57 new cases of COVID-19 in Interior Health region

Thirty people in the region are in hospital, 16 of whom are in intensive care

Jose Marchand prepares Pfizer COVID-19 vaccination doses at a mobile clinic for members of First Nations and their partners, in Montreal, Friday, April 30, 2021. THE CANADIAN PRESS/Ryan Remiorz
Approximately 2,500 teachers, school staff vaccinated in Central Okanagan

Central Okanagan Teachers’ Association said teachers are thrilled

City of West Kelowna. (Phil McLachlan/West K News)
City of West Kelowna puts more than $35M into infrastructure projects

Sizable investments into road and active transportation network projects

A hummingbird gives its wings a rare rest while feeding in a North Okanagan garden. (Karen Siemens/North Okanagan Naturalists Club)
Hummingbirds back for another Okanagan season

North America’s littlest birds return, and they’re hungry

Jose Marchand prepares Pfizer COVID-19 vaccination doses at a mobile clinic for members of First Nations and their partners, in Montreal, Friday, April 30, 2021. The National Advisory Committee on Immunization is coming under fire after contradicting the advice Canadians have been receiving for weeks to take the first vaccine against COVID-19 that they’re offered. THE CANADIAN PRESS/Ryan Remiorz
Trudeau says he is glad he got AstraZeneca, vaccines are only way out of pandemic

‘The most important thing is to get vaccinated with the first vaccine offered to you’

B.C.’s provincial health officer, Dr. Bonnie Henry. THE CANADIAN PRESS/Jonathan Hayward
Dip in COVID-19 cases with 572 newly announced in B.C.

No new deaths have been reported but hospitalized patients are up to 481, with 161 being treated in intensive care

(Kingfisher Boats photo)
In the market for a boat in the North Okanagan? Be prepared to wait

Vernon’s Kingfisher Boats is out of 2021 models, with many 2022 models already pre-sold

Solar panels on a parking garage at the University of B.C. will be used to separate water into oxygen and hydrogen, the latter captured to supply a vehicle filling station. (UBC video)
UBC parkade project to use solar energy for hydrogen vehicles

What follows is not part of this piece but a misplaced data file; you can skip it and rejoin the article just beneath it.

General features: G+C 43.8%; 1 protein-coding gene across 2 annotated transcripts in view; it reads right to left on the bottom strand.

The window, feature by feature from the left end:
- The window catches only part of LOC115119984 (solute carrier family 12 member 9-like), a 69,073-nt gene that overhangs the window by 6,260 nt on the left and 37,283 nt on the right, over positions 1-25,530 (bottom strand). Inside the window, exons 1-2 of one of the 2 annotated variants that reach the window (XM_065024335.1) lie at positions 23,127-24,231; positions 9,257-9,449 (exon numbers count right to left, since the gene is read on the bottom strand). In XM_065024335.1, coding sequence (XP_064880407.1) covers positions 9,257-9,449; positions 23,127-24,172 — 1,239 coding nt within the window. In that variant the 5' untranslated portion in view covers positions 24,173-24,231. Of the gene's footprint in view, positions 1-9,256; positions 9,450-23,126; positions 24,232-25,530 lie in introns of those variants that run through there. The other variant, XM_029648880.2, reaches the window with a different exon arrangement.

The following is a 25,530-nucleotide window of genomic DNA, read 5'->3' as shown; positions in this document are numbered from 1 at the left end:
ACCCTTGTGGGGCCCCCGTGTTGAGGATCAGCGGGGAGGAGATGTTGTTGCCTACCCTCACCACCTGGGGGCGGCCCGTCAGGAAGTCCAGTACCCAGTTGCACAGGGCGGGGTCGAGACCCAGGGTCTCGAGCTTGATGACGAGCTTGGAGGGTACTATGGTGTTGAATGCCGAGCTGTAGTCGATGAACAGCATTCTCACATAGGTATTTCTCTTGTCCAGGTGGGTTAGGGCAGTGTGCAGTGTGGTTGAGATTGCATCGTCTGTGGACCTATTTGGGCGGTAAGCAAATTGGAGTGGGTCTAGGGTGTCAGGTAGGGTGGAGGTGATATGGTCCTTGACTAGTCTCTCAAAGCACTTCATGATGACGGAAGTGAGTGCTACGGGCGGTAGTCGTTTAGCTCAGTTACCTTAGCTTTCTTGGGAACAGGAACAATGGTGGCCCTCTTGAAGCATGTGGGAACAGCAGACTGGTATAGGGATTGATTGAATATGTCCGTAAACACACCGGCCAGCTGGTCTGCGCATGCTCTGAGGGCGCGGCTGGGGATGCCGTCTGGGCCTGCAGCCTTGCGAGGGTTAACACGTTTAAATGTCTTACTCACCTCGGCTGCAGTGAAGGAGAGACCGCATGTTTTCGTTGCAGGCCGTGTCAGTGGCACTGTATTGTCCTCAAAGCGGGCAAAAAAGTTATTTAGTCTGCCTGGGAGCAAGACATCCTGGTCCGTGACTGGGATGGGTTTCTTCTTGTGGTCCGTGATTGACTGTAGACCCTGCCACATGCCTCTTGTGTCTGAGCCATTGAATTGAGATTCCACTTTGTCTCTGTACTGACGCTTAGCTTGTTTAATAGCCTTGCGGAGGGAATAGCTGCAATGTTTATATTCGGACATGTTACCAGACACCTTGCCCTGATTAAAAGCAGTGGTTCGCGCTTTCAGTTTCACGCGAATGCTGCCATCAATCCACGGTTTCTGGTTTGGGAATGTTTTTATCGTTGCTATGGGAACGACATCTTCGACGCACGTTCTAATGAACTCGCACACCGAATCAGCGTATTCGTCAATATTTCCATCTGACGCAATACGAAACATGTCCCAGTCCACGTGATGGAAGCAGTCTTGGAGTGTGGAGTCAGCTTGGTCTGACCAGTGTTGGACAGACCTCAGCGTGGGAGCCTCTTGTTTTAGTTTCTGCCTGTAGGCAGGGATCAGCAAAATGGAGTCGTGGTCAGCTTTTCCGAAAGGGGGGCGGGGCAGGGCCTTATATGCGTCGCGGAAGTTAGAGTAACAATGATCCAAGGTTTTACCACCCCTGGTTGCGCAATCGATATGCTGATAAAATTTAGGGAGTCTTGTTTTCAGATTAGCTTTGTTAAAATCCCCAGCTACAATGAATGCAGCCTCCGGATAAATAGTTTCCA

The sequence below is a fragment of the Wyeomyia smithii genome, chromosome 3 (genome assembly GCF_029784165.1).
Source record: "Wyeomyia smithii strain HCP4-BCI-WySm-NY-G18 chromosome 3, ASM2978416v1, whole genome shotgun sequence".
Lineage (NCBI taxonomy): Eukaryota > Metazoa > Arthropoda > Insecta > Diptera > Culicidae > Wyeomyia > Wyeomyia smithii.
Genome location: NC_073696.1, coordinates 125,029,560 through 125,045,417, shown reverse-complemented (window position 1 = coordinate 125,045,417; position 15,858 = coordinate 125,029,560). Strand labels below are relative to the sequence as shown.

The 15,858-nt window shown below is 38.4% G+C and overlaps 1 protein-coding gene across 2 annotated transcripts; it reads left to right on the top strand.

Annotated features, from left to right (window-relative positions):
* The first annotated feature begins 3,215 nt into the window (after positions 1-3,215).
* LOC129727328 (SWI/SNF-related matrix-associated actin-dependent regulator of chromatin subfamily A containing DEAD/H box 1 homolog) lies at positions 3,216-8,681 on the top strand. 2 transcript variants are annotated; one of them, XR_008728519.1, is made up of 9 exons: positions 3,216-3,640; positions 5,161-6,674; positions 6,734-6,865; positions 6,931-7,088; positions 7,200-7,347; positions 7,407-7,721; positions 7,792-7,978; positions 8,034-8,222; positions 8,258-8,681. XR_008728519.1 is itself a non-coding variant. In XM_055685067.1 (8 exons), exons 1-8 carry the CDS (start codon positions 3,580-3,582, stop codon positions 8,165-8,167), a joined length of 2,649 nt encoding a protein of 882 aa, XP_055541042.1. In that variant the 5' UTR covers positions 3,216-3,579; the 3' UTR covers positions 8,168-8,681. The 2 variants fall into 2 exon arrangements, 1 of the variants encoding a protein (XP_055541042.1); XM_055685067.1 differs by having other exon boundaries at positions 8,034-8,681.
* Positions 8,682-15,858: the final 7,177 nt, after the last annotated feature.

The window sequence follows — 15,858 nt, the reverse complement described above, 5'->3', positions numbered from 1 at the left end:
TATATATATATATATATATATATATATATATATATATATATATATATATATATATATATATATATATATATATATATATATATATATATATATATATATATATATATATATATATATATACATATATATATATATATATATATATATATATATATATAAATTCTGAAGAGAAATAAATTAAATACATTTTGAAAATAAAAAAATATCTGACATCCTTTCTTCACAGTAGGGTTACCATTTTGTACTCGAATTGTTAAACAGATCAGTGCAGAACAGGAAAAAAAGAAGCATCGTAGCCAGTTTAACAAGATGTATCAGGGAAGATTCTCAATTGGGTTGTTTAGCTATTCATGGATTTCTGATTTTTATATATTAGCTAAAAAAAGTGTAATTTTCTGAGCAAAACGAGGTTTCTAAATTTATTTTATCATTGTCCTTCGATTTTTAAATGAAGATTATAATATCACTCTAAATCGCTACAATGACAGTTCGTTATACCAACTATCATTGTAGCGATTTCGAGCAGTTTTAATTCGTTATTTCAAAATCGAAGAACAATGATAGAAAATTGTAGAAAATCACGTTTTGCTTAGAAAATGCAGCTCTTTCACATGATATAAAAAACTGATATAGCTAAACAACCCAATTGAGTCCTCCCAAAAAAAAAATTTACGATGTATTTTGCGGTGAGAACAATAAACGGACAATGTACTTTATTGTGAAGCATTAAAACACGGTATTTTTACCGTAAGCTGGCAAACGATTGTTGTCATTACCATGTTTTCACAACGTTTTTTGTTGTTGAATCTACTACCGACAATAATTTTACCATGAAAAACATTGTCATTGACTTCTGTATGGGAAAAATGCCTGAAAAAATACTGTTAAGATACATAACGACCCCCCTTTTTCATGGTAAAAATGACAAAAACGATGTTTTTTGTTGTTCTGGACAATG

Demonstration project gets $5.6M in low-carbon fuel credits

FILE – A student arrives at school as teachers dressed in red participate in a solidarity march to raise awareness about cases of COVID-19 at Ecole Woodward Hill Elementary School, in Surrey, B.C., on Tuesday, February 23, 2021. THE CANADIAN PRESS/Darryl Dyck
B.C. ‘should be able to’ offer 1st dose of COVID vaccine to kids 12+ by end of June: Henry

Health Canada authorized the vaccine for younger teens this morning

Cannabis bought in British Columbia (Ashley Wadhwani/Black Press Media)
Is it time to start thinking about greener ways to package cannabis?

Packaging suppliers are still figuring eco-friendly and affordable packaging options that fit the mandates of Cannabis Regulations

A woman in the Harrison Mills area was attacked by a cougar on Tuesday, May 4. B.C. Conservation Officers killed two male cougars in the area; the attack was determined to be predatory in nature. (File photo)
2 cougars killed following attack on woman in Agassiz area

Attack victim remains in hospital in stable condition

A woman wears a face mask and shield to curb the spread of COVID-19 while walking in North Vancouver, B.C., on Wednesday, January 6, 2021. THE CANADIAN PRESS/Darryl Dyck
B.C. CDC updates info, acknowledging small respiratory droplets can spread COVID-19

Large droplets, not aerosols had been fixture of public health messaging for many months

Most Read